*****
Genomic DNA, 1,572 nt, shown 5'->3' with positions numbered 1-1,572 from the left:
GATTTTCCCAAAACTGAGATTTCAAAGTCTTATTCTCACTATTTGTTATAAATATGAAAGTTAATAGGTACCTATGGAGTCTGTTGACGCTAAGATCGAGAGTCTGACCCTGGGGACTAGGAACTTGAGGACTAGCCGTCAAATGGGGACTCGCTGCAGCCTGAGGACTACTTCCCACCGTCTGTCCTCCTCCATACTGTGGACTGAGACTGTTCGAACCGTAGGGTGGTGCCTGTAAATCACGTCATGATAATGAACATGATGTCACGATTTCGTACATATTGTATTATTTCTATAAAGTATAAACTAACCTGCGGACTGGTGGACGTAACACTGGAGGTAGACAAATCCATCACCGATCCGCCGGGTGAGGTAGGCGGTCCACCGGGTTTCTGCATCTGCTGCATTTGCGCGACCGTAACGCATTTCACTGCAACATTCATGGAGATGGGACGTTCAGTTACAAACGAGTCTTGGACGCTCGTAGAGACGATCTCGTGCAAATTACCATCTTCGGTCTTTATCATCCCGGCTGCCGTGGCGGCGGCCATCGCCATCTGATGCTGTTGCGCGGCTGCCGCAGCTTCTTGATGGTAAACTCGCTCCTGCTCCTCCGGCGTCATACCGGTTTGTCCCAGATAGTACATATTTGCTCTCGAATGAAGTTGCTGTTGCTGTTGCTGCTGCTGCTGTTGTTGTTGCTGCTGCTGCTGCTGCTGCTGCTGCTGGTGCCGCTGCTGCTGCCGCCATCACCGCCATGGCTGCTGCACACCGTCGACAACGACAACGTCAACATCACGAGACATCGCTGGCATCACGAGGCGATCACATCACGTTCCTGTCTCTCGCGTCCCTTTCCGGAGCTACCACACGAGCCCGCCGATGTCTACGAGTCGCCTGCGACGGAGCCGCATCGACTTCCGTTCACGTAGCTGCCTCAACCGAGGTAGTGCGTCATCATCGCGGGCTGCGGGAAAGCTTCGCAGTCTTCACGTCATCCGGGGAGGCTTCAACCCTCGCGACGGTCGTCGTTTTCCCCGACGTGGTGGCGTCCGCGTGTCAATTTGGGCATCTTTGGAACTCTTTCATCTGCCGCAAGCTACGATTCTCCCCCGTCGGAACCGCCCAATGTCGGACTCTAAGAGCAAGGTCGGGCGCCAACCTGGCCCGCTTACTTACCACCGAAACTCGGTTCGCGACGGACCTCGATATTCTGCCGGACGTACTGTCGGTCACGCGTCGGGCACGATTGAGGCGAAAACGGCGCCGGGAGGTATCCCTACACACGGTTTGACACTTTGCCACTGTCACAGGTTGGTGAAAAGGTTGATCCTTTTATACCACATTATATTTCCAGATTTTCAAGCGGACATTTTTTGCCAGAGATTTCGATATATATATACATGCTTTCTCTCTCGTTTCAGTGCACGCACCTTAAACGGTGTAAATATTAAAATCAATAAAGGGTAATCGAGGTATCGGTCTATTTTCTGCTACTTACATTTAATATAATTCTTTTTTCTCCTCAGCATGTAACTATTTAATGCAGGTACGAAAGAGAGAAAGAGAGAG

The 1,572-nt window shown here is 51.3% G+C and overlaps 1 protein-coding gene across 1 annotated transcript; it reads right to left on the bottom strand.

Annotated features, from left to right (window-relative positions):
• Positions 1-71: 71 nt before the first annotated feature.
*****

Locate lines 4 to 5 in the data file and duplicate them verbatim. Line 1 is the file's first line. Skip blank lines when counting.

Annotated features, from left to right (window-relative positions):
• Positions 1-71: 71 nt before the first annotated feature.